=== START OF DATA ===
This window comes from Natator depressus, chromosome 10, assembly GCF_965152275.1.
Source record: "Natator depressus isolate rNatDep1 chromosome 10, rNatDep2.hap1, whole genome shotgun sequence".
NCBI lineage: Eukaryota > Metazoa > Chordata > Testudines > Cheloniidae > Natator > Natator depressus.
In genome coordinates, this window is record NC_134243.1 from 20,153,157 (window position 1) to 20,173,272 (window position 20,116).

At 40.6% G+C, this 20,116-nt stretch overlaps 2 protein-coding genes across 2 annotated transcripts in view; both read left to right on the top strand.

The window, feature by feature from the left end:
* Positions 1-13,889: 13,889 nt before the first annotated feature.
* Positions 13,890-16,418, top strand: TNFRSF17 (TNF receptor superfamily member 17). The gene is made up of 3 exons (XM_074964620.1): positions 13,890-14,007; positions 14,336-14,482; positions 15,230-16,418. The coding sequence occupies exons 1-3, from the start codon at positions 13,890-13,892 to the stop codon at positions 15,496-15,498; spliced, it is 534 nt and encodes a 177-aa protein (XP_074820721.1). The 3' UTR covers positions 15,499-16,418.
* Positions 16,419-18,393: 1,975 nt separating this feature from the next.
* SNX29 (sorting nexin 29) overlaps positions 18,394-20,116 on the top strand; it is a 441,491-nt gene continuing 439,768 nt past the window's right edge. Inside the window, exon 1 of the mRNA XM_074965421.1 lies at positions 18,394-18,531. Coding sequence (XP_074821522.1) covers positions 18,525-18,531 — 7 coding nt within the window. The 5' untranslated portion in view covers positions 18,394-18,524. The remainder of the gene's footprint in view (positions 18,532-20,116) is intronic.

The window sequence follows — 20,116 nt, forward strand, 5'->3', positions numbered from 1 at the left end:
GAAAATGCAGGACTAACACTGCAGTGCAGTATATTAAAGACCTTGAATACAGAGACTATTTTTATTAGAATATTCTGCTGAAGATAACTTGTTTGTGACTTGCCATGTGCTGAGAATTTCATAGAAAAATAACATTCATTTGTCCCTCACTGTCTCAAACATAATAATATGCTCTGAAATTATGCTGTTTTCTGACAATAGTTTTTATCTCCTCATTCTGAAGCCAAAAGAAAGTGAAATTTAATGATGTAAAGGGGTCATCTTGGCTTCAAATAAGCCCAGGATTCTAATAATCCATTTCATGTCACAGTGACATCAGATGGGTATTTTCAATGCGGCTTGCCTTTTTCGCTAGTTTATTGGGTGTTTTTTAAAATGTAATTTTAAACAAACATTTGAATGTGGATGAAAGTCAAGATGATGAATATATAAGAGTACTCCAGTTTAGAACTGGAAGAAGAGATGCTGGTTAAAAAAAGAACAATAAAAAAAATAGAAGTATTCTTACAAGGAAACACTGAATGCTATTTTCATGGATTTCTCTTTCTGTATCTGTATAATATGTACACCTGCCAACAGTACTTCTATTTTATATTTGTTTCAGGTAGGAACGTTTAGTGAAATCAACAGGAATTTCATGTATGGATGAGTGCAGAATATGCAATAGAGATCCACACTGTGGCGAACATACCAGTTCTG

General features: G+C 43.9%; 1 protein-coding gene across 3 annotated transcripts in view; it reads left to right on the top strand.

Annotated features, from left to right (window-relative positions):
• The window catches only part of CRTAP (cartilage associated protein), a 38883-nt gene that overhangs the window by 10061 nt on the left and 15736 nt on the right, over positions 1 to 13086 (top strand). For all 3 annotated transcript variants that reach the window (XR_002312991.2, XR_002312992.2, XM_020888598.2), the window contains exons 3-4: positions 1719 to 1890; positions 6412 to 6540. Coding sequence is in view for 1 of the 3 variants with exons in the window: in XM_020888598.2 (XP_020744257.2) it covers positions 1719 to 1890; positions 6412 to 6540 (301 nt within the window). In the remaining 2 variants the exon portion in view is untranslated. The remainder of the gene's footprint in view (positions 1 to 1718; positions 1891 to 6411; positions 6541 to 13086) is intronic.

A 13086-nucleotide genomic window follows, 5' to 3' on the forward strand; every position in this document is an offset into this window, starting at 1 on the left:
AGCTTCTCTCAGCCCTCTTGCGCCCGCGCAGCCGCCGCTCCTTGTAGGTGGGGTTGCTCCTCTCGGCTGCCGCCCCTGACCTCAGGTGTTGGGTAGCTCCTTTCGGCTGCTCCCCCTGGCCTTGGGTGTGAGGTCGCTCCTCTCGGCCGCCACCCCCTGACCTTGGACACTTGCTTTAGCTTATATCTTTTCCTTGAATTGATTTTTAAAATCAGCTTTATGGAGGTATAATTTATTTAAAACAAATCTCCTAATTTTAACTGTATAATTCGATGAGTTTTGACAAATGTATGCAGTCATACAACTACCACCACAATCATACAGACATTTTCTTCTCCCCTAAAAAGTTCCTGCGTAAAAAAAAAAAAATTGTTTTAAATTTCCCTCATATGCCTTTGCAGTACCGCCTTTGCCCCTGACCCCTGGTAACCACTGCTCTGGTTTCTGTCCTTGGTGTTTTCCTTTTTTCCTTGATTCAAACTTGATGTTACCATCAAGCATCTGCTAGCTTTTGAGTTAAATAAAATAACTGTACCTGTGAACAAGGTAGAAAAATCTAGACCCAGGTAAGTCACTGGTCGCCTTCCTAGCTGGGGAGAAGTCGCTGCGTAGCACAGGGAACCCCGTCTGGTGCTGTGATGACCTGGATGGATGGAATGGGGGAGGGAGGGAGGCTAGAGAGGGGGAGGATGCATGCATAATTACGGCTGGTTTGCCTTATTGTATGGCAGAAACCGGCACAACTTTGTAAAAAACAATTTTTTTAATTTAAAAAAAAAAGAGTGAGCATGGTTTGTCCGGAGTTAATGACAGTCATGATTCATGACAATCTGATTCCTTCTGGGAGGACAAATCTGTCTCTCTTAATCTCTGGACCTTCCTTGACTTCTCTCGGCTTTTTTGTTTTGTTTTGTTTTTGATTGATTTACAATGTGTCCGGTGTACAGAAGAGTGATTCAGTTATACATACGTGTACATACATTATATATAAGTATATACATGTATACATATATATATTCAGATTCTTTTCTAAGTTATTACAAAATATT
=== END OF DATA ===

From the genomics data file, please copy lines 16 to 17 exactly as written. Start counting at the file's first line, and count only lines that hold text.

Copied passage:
A 13086-nucleotide genomic window follows, 5' to 3' on the forward strand; every position in this document is an offset into this window, starting at 1 on the left:
AGCTTCTCTCAGCCCTCTTGCGCCCGCGCAGCCGCCGCTCCTTGTAGGTGGGGTTGCTCCTCTCGGCTGCCGCCCCTGACCTCAGGTGTTGGGTAGCTCCTTTCGGCTGCTCCCCCTGGCCTTGGGTGTGAGGTCGCTCCTCTCGGCCGCCACCCCCTGACCTTGGACACTTGCTTTAGCTTATATCTTTTCCTTGAATTGATTTTTAAAATCAGCTTTATGGAGGTATAATTTATTTAAAACAAATCTCCTAATTTTAACTGTATAATTCGATGAGTTTTGACAAATGTATGCAGTCATACAACTACCACCACAATCATACAGACATTTTCTTCTCCCCTAAAAAGTTCCTGCGTAAAAAAAAAAAAATTGTTTTAAATTTCCCTCATATGCCTTTGCAGTACCGCCTTTGCCCCTGACCCCTGGTAACCACTGCTCTGGTTTCTGTCCTTGGTGTTTTCCTTTTTTCCTTGATTCAAACTTGATGTTACCATCAAGCATCTGCTAGCTTTTGAGTTAAATAAAATAACTGTACCTGTGAACAAGGTAGAAAAATCTAGACCCAGGTAAGTCACTGGTCGCCTTCCTAGCTGGGGAGAAGTCGCTGCGTAGCACAGGGAACCCCGTCTGGTGCTGTGATGACCTGGATGGATGGAATGGGGGAGGGAGGGAGGCTAGAGAGGGGGAGGATGCATGCATAATTACGGCTGGTTTGCCTTATTGTATGGCAGAAACCGGCACAACTTTGTAAAAAACAATTTTTTTAATTTAAAAAAAAAAGAGTGAGCATGGTTTGTCCGGAGTTAATGACAGTCATGATTCATGACAATCTGATTCCTTCTGGGAGGACAAATCTGTCTCTCTTAATCTCTGGACCTTCCTTGACTTCTCTCGGCTTTTTTGTTTTGTTTTGTTTTTGATTGATTTACAATGTGTCCGGTGTACAGAAGAGTGATTCAGTTATACATACGTGTACATACATTATATATAAGTATATACATGTATACATATATATATTCAGATTCTTTTCTAAGTTATTACAAAATATT